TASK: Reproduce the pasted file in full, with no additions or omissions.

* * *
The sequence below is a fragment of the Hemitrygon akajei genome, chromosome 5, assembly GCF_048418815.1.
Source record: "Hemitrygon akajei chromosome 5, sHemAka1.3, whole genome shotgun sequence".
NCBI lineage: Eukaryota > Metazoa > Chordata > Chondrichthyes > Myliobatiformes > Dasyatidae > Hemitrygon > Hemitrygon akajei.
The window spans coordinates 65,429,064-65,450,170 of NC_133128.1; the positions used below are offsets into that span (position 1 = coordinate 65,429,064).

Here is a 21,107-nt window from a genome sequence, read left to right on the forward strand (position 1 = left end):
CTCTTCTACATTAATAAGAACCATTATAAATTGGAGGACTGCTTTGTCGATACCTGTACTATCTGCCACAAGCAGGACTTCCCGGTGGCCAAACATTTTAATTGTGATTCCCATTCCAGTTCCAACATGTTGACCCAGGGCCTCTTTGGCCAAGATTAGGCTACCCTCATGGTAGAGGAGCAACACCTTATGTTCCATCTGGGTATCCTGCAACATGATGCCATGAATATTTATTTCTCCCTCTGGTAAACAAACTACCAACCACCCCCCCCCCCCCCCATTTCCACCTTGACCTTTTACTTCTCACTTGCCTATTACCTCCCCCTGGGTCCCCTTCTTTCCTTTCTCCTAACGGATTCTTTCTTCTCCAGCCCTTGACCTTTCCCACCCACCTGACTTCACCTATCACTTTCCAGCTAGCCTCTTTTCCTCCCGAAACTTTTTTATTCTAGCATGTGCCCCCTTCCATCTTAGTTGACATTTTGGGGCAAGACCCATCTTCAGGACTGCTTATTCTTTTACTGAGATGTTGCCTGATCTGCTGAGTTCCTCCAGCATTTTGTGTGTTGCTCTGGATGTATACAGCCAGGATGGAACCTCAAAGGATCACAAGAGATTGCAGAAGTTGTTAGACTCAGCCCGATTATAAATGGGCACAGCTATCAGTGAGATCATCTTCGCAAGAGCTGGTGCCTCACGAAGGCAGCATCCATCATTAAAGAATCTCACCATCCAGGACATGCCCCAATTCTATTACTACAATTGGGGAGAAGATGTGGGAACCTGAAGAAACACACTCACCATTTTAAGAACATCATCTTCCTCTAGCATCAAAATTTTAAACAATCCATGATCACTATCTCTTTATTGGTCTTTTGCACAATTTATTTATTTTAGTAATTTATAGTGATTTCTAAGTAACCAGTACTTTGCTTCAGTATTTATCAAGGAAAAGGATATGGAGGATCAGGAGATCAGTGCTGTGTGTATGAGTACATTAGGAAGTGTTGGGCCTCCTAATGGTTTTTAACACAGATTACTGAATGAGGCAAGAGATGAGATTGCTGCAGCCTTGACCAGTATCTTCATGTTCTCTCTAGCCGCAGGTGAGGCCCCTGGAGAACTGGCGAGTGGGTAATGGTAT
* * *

The sequence below is a fragment of the Hemitrygon akajei genome, chromosome 5, assembly GCF_048418815.1.
Source record: "Hemitrygon akajei chromosome 5, sHemAka1.3, whole genome shotgun sequence".
NCBI lineage: Eukaryota > Metazoa > Chordata > Chondrichthyes > Myliobatiformes > Dasyatidae > Hemitrygon > Hemitrygon akajei.
The window spans coordinates 65,429,064-65,450,170 of NC_133128.1; the positions used below are offsets into that span (position 1 = coordinate 65,429,064).

Here is a 21,107-nt window from a genome sequence, read left to right on the forward strand (position 1 = left end):
CTCTTCTACATTAATAAGAACCATTATAAATTGGAGGACTGCTTTGTCGATACCTGTACTATCTGCCACAAGCAGGACTTCCCGGTGGCCAAACATTTTAATTGTGATTCCCATTCCAGTTCCAACATGTTGACCCAGGGCCTCTTTGGCCAAGATTAGGCTACCCTCATGGTAGAGGAGCAACACCTTATGTTCCATCTGGGTATCCTGCAACATGATGCCATGAATATTTATTTCTCCCTCTGGTAAACAAACTACCAACCACCCCCCCCCCCCCCCATTTCCACCTTGACCTTTTACTTCTCACTTGCCTATTACCTCCCCCTGGGTCCCCTTCTTTCCTTTCTCCTAACGGATTCTTTCTTCTCCAGCCCTTGACCTTTCCCACCCACCTGACTTCACCTATCACTTTCCAGCTAGCCTCTTTTCCTCCCGAAACTTTTTTATTCTAGCATGTGCCCCCTTCCATCTTAGTTGACATTTTGGGGCAAGACCCATCTTCAGGACTGCTTATTCTTTTACTGAGATGTTGCCTGATCTGCTGAGTTCCTCCAGCATTTTGTGTGTTGCTCTGGATGTATACAGCCAGGATGGAACCTCAAAGGATCACAAGAGATTGCAGAAGTTGTTAGACTCAGCCCGATTATAAATGGGCACAGCTATCAGTGAGATCATCTTCGCAAGAGCTGGTGCCTCACGAAGGCAGCATCCATCATTAAAGAATCTCACCATCCAGGACATGCCCCAATTCTATTACTACAATTGGGGAGAAGATGTGGGAACCTGAAGAAACACACTCACCATTTTAAGAACATCATCTTCCTCTAGCATCAAAATTTTAAACAATCCATGATCACTATCTCTTTATTGGTCTTTTGCACAATTTATTTATTTTAGTAATTTATAGTGATTTCTAAGTAACCAGTACTTTGCTTCAGTATTTATCAAGGAAAAGGATATGGAGGATCAGGAGATCAGTGCTGTGTGTATGAGTACATTAGGAAGTGTTGGGCCTCCTAATGGTTTTTAACACAGATTACTGAATGAGGCAAGAGATGAGATTGCTGCAGCCTTGACCAGTATCTTCATGTTCTCTCTAGCCGCAGGTGAGGCCCCTGGAGAACTGGCGAGTGGGTAATGGTAT